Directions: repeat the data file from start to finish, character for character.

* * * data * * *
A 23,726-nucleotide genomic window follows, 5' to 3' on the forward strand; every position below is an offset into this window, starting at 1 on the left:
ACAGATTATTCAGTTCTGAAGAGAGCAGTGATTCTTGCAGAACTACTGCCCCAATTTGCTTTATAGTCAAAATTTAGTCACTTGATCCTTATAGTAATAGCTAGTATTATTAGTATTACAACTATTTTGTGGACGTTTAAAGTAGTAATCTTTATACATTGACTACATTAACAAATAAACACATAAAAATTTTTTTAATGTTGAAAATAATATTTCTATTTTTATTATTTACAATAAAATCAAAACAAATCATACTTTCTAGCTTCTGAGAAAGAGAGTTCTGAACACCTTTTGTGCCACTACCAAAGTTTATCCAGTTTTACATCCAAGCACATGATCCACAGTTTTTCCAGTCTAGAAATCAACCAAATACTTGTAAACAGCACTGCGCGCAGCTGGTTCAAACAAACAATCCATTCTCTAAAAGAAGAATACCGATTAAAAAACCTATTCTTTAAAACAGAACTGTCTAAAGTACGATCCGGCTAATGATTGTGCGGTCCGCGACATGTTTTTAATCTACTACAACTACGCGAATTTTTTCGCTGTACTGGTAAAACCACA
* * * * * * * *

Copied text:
A 23,726-nucleotide genomic window follows, 5' to 3' on the forward strand; every position below is an offset into this window, starting at 1 on the left:
ACAGATTATTCAGTTCTGAAGAGAGCAGTGATTCTTGCAGAACTACTGCCCCAATTTGCTTTATAGTCAAAATTTAGTCACTTGATCCTTATAGTAATAGCTAGTATTATTAGTATTACAACTATTTTGTGGACGTTTAAAGTAGTAATCTTTATACATTGACTACATTAACAAATAAACACATAAAAATTTTTTTAATGTTGAAAATAATATTTCTATTTTTATTATTTACAATAAAATCAAAACAAATCATACTTTCTAGCTTCTGAGAAAGAGAGTTCTGAACACCTTTTGTGCCACTACCAAAGTTTATCCAGTTTTACATCCAAGCACATGATCCACAGTTTTTCCAGTCTAGAAATCAACCAAATACTTGTAAACAGCACTGCGCGCAGCTGGTTCAAACAAACAATCCATTCTCTAAAAGAAGAATACCGATTAAAAAACCTATTCTTTAAAACAGAACTGTCTAAAGTACGATCCGGCTAATGATTGTGCGGTCCGCGACATGTTTTTAATCTACTACAACTACGCGAATTTTTTCGCTGTACTGGTAAAACCACA